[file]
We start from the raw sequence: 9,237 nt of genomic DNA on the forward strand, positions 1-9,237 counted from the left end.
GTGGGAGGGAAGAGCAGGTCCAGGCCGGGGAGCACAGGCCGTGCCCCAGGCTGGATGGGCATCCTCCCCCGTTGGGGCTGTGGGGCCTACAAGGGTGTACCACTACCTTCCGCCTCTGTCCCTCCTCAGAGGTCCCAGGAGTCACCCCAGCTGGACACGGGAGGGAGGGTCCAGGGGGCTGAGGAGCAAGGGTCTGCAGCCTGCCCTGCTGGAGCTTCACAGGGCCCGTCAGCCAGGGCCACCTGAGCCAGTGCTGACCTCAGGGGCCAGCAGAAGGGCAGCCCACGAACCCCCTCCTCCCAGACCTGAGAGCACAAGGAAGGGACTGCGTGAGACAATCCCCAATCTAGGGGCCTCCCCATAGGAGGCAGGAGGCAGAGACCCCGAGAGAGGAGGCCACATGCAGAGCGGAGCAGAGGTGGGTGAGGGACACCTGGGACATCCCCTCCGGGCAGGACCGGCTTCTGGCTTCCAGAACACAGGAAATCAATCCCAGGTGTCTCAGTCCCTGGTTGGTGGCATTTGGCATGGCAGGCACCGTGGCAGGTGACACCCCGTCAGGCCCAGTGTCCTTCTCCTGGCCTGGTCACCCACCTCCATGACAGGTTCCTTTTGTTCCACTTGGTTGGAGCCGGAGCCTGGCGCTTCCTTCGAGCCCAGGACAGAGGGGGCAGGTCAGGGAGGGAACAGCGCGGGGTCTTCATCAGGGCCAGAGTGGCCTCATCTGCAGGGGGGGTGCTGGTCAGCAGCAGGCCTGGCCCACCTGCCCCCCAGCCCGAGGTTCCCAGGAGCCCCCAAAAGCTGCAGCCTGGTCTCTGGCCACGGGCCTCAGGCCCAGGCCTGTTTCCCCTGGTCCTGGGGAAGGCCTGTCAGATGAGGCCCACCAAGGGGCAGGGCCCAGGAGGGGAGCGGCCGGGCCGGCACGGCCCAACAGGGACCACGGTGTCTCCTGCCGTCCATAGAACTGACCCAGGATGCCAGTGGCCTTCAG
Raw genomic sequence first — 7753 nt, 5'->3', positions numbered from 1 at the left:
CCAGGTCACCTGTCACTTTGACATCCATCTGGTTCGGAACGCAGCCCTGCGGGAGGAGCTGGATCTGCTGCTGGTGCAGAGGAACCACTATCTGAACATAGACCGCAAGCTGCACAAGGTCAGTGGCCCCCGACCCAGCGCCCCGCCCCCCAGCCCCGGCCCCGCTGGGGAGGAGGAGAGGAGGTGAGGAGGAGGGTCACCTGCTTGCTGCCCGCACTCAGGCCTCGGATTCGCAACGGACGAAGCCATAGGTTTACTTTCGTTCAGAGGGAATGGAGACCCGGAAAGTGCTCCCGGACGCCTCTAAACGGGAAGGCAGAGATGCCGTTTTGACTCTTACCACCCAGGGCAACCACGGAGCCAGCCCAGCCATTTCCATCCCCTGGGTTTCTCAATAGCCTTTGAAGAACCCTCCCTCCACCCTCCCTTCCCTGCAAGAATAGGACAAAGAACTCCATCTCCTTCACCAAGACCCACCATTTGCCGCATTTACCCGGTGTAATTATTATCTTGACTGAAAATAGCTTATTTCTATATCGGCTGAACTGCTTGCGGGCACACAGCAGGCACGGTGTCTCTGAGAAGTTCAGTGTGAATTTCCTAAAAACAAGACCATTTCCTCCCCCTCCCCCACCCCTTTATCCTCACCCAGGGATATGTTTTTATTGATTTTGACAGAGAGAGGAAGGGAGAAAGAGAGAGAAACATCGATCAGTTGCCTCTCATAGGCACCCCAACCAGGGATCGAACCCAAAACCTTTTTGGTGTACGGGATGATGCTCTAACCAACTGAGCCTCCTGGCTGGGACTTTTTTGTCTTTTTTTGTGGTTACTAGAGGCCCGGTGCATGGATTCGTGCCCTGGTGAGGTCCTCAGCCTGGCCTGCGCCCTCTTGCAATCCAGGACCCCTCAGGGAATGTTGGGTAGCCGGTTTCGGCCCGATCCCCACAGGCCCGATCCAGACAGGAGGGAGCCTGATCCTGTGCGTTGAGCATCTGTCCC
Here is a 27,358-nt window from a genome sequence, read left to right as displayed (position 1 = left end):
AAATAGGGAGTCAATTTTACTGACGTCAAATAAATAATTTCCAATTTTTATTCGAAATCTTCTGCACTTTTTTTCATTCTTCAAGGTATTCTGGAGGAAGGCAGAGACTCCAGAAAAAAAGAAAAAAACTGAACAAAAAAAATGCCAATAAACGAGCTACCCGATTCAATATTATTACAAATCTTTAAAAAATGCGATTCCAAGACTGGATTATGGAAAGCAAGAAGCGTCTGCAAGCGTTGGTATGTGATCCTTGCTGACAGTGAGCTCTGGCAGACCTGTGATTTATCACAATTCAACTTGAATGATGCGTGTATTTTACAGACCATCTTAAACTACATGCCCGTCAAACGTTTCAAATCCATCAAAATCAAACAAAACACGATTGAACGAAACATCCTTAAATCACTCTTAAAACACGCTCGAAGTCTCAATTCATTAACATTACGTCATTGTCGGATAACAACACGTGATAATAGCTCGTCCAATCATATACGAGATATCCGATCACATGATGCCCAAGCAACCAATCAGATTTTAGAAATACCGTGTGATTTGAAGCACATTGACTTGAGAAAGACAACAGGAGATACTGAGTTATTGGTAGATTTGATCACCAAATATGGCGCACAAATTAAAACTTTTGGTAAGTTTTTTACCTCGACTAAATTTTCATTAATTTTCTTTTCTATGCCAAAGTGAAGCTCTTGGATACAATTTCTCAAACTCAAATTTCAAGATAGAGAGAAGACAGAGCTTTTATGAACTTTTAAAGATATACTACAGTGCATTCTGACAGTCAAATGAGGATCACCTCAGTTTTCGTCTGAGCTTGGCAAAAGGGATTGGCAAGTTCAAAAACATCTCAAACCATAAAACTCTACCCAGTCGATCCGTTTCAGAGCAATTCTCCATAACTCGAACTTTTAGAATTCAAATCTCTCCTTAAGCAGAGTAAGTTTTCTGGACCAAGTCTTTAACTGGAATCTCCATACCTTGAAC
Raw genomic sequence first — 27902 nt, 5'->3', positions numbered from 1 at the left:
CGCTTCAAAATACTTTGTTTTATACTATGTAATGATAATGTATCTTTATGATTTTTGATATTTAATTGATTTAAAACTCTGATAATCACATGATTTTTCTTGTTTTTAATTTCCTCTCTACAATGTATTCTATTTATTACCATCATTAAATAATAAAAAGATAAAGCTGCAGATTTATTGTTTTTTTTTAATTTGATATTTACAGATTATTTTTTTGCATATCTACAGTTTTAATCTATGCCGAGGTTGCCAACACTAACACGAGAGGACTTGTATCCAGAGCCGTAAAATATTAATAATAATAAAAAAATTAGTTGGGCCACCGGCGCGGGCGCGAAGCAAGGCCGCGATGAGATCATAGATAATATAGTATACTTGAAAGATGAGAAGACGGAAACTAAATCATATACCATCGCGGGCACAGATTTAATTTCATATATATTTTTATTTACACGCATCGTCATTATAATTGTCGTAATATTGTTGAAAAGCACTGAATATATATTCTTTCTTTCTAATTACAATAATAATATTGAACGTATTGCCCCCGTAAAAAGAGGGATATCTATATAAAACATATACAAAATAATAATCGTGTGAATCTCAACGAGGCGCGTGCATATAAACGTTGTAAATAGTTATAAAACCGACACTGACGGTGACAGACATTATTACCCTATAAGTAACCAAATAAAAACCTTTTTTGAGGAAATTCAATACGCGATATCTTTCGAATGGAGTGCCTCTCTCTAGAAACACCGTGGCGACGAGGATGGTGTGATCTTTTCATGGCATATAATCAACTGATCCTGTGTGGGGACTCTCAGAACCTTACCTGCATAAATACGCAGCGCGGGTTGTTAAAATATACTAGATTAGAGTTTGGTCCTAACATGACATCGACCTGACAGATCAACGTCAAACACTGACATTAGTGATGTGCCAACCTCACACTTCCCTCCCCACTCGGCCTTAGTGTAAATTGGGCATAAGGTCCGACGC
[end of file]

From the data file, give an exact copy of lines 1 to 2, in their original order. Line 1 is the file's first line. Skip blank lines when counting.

We start from the raw sequence: 9,237 nt of genomic DNA on the forward strand, positions 1-9,237 counted from the left end.
GTGGGAGGGAAGAGCAGGTCCAGGCCGGGGAGCACAGGCCGTGCCCCAGGCTGGATGGGCATCCTCCCCCGTTGGGGCTGTGGGGCCTACAAGGGTGTACCACTACCTTCCGCCTCTGTCCCTCCTCAGAGGTCCCAGGAGTCACCCCAGCTGGACACGGGAGGGAGGGTCCAGGGGGCTGAGGAGCAAGGGTCTGCAGCCTGCCCTGCTGGAGCTTCACAGGGCCCGTCAGCCAGGGCCACCTGAGCCAGTGCTGACCTCAGGGGCCAGCAGAAGGGCAGCCCACGAACCCCCTCCTCCCAGACCTGAGAGCACAAGGAAGGGACTGCGTGAGACAATCCCCAATCTAGGGGCCTCCCCATAGGAGGCAGGAGGCAGAGACCCCGAGAGAGGAGGCCACATGCAGAGCGGAGCAGAGGTGGGTGAGGGACACCTGGGACATCCCCTCCGGGCAGGACCGGCTTCTGGCTTCCAGAACACAGGAAATCAATCCCAGGTGTCTCAGTCCCTGGTTGGTGGCATTTGGCATGGCAGGCACCGTGGCAGGTGACACCCCGTCAGGCCCAGTGTCCTTCTCCTGGCCTGGTCACCCACCTCCATGACAGGTTCCTTTTGTTCCACTTGGTTGGAGCCGGAGCCTGGCGCTTCCTTCGAGCCCAGGACAGAGGGGGCAGGTCAGGGAGGGAACAGCGCGGGGTCTTCATCAGGGCCAGAGTGGCCTCATCTGCAGGGGGGGTGCTGGTCAGCAGCAGGCCTGGCCCACCTGCCCCCCAGCCCGAGGTTCCCAGGAGCCCCCAAAAGCTGCAGCCTGGTCTCTGGCCACGGGCCTCAGGCCCAGGCCTGTTTCCCCTGGTCCTGGGGAAGGCCTGTCAGATGAGGCCCACCAAGGGGCAGGGCCCAGGAGGGGAGCGGCCGGGCCGGCACGGCCCAACAGGGACCACGGTGTCTCCTGCCGTCCATAGAACTGACCCAGGATGCCAGTGGCCTTCAG